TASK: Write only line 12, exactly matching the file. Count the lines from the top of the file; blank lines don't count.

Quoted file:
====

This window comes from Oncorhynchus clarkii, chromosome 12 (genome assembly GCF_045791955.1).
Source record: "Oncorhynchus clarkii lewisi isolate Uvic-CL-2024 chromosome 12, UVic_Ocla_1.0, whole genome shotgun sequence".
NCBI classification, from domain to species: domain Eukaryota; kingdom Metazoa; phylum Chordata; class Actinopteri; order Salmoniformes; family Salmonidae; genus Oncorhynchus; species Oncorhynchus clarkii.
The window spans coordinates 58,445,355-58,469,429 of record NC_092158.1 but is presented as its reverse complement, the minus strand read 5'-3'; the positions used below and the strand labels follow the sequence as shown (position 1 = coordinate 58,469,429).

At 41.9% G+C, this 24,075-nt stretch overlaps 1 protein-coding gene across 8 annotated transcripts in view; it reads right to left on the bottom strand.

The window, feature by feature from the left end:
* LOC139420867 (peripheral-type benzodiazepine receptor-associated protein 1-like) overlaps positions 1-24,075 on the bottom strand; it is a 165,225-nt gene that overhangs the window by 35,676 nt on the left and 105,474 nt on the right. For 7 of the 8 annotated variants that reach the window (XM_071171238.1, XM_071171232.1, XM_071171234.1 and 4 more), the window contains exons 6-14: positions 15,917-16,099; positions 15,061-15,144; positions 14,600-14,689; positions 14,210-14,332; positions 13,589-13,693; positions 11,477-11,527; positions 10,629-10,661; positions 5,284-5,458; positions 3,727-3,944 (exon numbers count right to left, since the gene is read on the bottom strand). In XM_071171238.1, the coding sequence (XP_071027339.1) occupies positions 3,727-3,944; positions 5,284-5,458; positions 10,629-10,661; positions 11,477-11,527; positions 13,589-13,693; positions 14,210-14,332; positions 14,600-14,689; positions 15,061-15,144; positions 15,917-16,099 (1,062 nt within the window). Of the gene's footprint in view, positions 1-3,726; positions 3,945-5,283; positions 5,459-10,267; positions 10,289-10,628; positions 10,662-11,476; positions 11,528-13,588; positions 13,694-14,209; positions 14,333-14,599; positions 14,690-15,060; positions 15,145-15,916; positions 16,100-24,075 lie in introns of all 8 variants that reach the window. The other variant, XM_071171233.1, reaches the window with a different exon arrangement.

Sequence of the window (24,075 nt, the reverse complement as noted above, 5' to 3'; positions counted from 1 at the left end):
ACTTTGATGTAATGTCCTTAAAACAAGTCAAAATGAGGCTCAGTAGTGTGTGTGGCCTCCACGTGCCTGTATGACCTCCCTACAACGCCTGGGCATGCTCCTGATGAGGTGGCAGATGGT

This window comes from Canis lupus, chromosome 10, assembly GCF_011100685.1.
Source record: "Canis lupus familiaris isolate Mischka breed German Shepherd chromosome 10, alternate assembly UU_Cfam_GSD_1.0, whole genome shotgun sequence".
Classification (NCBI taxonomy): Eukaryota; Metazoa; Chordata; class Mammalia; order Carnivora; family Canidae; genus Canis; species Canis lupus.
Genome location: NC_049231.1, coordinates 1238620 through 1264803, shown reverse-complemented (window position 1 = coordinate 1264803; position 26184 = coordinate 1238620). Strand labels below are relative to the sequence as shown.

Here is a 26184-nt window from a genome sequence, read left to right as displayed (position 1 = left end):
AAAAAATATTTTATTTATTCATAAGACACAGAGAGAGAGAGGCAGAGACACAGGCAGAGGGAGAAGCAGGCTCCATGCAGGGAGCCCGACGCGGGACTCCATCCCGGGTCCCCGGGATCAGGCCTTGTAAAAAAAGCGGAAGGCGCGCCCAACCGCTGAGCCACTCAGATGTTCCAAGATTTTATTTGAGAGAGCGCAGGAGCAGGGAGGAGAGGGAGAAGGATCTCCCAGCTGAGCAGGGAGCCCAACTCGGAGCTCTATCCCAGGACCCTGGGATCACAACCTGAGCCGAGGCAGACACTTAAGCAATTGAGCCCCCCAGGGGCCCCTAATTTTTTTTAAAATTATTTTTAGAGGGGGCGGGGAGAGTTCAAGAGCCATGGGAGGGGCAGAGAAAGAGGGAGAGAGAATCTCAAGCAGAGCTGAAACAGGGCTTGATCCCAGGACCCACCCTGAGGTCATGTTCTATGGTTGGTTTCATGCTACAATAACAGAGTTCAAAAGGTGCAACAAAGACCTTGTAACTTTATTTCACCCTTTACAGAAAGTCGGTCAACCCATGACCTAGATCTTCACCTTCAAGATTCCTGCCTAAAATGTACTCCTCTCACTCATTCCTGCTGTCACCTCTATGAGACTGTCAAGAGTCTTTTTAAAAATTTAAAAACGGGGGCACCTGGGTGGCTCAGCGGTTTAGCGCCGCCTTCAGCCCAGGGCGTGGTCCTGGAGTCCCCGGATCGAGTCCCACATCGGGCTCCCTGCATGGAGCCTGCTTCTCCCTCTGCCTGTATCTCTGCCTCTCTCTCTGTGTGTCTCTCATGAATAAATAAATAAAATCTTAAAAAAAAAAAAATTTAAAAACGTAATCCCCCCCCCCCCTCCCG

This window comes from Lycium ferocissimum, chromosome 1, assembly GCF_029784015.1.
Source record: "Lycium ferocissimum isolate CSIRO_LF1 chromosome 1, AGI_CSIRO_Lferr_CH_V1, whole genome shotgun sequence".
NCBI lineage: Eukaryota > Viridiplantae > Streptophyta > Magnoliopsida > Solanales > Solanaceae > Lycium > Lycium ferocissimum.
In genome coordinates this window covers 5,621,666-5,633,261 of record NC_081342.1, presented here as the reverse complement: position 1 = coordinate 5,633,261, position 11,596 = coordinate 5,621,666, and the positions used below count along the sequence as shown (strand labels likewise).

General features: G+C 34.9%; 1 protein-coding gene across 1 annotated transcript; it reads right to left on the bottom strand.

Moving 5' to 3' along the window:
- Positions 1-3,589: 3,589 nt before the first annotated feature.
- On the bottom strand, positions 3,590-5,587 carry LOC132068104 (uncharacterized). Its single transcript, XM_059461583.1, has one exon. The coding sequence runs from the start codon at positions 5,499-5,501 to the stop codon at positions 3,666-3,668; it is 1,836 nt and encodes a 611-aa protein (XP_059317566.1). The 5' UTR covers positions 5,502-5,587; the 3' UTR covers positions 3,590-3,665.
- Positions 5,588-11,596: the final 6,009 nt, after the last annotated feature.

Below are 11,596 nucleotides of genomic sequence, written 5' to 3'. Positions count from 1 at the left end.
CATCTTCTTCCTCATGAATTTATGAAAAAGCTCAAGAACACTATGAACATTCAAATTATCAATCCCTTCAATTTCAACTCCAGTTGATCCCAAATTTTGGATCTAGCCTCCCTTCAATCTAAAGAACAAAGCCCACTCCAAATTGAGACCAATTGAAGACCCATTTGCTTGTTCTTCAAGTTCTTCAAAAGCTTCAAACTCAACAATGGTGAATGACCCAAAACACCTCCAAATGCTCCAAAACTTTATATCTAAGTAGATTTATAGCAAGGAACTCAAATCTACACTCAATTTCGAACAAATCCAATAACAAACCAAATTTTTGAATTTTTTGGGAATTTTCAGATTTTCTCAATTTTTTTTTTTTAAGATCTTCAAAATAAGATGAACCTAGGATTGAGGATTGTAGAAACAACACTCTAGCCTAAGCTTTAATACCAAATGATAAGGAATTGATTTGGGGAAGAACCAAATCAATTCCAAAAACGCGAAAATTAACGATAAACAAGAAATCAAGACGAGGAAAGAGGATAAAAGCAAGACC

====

Classification (NCBI taxonomy): Eukaryota; Metazoa; Chordata; class Mammalia; order Carnivora; family Canidae; genus Canis; species Canis lupus.